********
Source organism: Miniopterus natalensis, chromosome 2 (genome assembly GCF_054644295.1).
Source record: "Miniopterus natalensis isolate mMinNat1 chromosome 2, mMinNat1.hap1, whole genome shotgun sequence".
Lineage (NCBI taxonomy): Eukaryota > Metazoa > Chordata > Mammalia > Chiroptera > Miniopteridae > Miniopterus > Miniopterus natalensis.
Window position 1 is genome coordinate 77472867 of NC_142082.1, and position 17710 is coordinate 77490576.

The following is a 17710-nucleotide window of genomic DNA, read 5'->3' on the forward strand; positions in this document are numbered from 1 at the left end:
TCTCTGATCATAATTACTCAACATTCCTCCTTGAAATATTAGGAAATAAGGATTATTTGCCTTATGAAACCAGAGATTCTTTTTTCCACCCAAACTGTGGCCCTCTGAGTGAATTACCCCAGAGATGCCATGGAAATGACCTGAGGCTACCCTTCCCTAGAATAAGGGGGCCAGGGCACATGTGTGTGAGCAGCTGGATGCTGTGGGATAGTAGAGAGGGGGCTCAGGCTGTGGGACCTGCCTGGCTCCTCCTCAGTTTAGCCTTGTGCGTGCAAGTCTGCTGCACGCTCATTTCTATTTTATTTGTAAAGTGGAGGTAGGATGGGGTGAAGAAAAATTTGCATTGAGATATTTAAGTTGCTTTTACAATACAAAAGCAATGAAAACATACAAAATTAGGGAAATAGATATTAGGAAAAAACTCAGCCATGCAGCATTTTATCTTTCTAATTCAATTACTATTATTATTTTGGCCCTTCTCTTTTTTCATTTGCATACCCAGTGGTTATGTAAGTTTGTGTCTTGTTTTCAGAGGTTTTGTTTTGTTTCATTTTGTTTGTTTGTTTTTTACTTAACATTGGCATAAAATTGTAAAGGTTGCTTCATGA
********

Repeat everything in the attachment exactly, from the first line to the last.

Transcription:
Source organism: Miniopterus natalensis, chromosome 2 (genome assembly GCF_054644295.1).
Source record: "Miniopterus natalensis isolate mMinNat1 chromosome 2, mMinNat1.hap1, whole genome shotgun sequence".
Lineage (NCBI taxonomy): Eukaryota > Metazoa > Chordata > Mammalia > Chiroptera > Miniopteridae > Miniopterus > Miniopterus natalensis.
Window position 1 is genome coordinate 77472867 of NC_142082.1, and position 17710 is coordinate 77490576.

The following is a 17710-nucleotide window of genomic DNA, read 5'->3' on the forward strand; positions in this document are numbered from 1 at the left end:
TCTCTGATCATAATTACTCAACATTCCTCCTTGAAATATTAGGAAATAAGGATTATTTGCCTTATGAAACCAGAGATTCTTTTTTCCACCCAAACTGTGGCCCTCTGAGTGAATTACCCCAGAGATGCCATGGAAATGACCTGAGGCTACCCTTCCCTAGAATAAGGGGGCCAGGGCACATGTGTGTGAGCAGCTGGATGCTGTGGGATAGTAGAGAGGGGGCTCAGGCTGTGGGACCTGCCTGGCTCCTCCTCAGTTTAGCCTTGTGCGTGCAAGTCTGCTGCACGCTCATTTCTATTTTATTTGTAAAGTGGAGGTAGGATGGGGTGAAGAAAAATTTGCATTGAGATATTTAAGTTGCTTTTACAATACAAAAGCAATGAAAACATACAAAATTAGGGAAATAGATATTAGGAAAAAACTCAGCCATGCAGCATTTTATCTTTCTAATTCAATTACTATTATTATTTTGGCCCTTCTCTTTTTTCATTTGCATACCCAGTGGTTATGTAAGTTTGTGTCTTGTTTTCAGAGGTTTTGTTTTGTTTCATTTTGTTTGTTTGTTTTTTACTTAACATTGGCATAAAATTGTAAAGGTTGCTTCATGA